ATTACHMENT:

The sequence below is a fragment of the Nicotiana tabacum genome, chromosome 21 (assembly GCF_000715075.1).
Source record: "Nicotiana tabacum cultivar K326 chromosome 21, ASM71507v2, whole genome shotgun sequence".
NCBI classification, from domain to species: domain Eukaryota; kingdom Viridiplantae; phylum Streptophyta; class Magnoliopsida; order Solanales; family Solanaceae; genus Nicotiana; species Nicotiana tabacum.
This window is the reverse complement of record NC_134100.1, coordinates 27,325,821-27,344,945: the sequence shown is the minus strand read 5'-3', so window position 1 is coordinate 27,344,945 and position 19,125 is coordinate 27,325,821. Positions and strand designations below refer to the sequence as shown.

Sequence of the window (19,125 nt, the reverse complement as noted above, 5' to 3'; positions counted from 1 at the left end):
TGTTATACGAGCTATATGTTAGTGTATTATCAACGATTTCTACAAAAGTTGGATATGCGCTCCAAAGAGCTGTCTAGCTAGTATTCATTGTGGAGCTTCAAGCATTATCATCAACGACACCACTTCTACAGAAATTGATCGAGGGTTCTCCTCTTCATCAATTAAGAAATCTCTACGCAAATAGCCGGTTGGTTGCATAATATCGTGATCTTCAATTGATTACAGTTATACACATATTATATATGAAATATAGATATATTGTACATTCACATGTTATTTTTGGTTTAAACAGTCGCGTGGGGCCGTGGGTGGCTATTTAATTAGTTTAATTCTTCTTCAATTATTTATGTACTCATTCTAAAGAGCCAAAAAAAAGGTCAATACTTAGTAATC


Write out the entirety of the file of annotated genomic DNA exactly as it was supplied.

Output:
The sequence below is a fragment of the Nicotiana tabacum genome, chromosome 21 (assembly GCF_000715075.1).
Source record: "Nicotiana tabacum cultivar K326 chromosome 21, ASM71507v2, whole genome shotgun sequence".
NCBI classification, from domain to species: domain Eukaryota; kingdom Viridiplantae; phylum Streptophyta; class Magnoliopsida; order Solanales; family Solanaceae; genus Nicotiana; species Nicotiana tabacum.
This window is the reverse complement of record NC_134100.1, coordinates 27,325,821-27,344,945: the sequence shown is the minus strand read 5'-3', so window position 1 is coordinate 27,344,945 and position 19,125 is coordinate 27,325,821. Positions and strand designations below refer to the sequence as shown.

Sequence of the window (19,125 nt, the reverse complement as noted above, 5' to 3'; positions counted from 1 at the left end):
TGTTATACGAGCTATATGTTAGTGTATTATCAACGATTTCTACAAAAGTTGGATATGCGCTCCAAAGAGCTGTCTAGCTAGTATTCATTGTGGAGCTTCAAGCATTATCATCAACGACACCACTTCTACAGAAATTGATCGAGGGTTCTCCTCTTCATCAATTAAGAAATCTCTACGCAAATAGCCGGTTGGTTGCATAATATCGTGATCTTCAATTGATTACAGTTATACACATATTATATATGAAATATAGATATATTGTACATTCACATGTTATTTTTGGTTTAAACAGTCGCGTGGGGCCGTGGGTGGCTATTTAATTAGTTTAATTCTTCTTCAATTATTTATGTACTCATTCTAAAGAGCCAAAAAAAAGGTCAATACTTAGTAATC